Tuesday, April 30, 2013

The Earliest European Representation of Native Americans?

A close up view of the possible image of Native Americans at the Vatican (Courtesy L'Osservatore Romano)
A close up view.
Photo: L'Osservatore Romano.
A new restoration of "The Resurrection", a fresco at the Vatican, has revealed that previously indistinct, distant figures may very well be the earliest images of Native Americans in European art, as reported in an article in the Vatican newspaper L’Osservatore Romano  (digested in English at Ansa.it).  The always insightful History Blog offers additional commentary here.

The fresco in question adorns a wall in the Borgia Apartment, a private wing built for Alexander VI (1492-1503) and decorated by Bernardo di Betto, called il Pinturicchio, and his assistants.  It was painted between 1492 and 1494, and thus completed not long after Christopher Columbus returned from the Americas with tantalizing reports of the local peoples and customs.  Alexander VI, indeed, spent much of the year 1493 addressing the ramifications of the Columbian voyage, crafting his bullae Inter Caetera (issued on May 4th, 1493), and Dudum Siquidem (September 26th, 1493) to divide the world beyond Europe between Portugal and Spain.  Unsurprising, then, that nude figures wearing feather headdresses in accordance with the vague descriptions of the newly encountered peoples would feature on one of the Pope's walls.  Vatican Museums director Antonio Paolucci, who announced the discovery in L’Osservatore Romano, advances the idea that these figures are dancing, but I don't see it.  These are men motion, to be sure, but let's not succumb too readily to the temptation of the "dancing natives" trope, ok?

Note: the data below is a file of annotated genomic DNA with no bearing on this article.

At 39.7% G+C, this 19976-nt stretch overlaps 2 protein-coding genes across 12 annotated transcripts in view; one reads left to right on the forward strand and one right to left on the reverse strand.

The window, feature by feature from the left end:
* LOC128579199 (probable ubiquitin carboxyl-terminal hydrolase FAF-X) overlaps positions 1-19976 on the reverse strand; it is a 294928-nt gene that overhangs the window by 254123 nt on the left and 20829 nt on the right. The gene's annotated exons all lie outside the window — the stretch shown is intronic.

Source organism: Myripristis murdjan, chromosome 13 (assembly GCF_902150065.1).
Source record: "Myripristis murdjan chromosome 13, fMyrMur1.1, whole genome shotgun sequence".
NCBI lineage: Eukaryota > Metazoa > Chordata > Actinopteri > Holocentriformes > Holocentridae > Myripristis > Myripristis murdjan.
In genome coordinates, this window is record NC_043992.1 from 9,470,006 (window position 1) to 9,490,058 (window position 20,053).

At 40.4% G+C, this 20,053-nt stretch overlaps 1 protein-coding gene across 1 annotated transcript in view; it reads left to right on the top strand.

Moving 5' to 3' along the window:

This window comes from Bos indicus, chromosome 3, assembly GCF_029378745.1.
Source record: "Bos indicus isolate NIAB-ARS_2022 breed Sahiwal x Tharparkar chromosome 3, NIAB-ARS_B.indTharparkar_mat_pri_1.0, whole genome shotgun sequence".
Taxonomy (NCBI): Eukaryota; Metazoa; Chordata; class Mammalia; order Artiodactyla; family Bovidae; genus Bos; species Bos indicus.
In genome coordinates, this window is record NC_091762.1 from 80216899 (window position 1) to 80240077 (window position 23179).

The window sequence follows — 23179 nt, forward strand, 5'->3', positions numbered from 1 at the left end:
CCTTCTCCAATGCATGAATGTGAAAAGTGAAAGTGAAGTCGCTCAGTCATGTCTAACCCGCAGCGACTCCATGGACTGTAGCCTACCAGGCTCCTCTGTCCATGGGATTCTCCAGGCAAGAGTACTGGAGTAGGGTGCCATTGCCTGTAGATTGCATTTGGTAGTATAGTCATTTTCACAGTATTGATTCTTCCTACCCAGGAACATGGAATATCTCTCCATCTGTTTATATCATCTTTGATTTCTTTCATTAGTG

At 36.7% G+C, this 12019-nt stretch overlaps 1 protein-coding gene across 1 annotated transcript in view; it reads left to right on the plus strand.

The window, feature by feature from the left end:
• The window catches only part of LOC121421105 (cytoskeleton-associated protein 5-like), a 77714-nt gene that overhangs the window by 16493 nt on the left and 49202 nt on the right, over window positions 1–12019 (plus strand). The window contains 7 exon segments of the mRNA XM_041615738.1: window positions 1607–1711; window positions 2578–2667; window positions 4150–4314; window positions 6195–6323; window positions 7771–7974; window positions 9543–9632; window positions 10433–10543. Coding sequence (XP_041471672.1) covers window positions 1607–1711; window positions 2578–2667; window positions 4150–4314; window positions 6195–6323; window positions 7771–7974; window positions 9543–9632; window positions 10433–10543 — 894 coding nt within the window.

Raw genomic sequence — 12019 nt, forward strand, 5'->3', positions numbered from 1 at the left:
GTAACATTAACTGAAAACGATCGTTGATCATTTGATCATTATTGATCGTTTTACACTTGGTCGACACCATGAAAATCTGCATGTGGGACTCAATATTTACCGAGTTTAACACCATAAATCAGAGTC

Where's Waldo? Full image of  Pinturicchio’s “The Resurrection”.
The Native Americans are in the middle of the composition, just
above the open casket, beneath the risen Christ and behind
a Roman soldier looking above in awe.


1 comment:

  1. It looks vaguely influenced by various works depicting the Bacchae. Suppose there would be some connections drawn there, applied to a 16th century framework.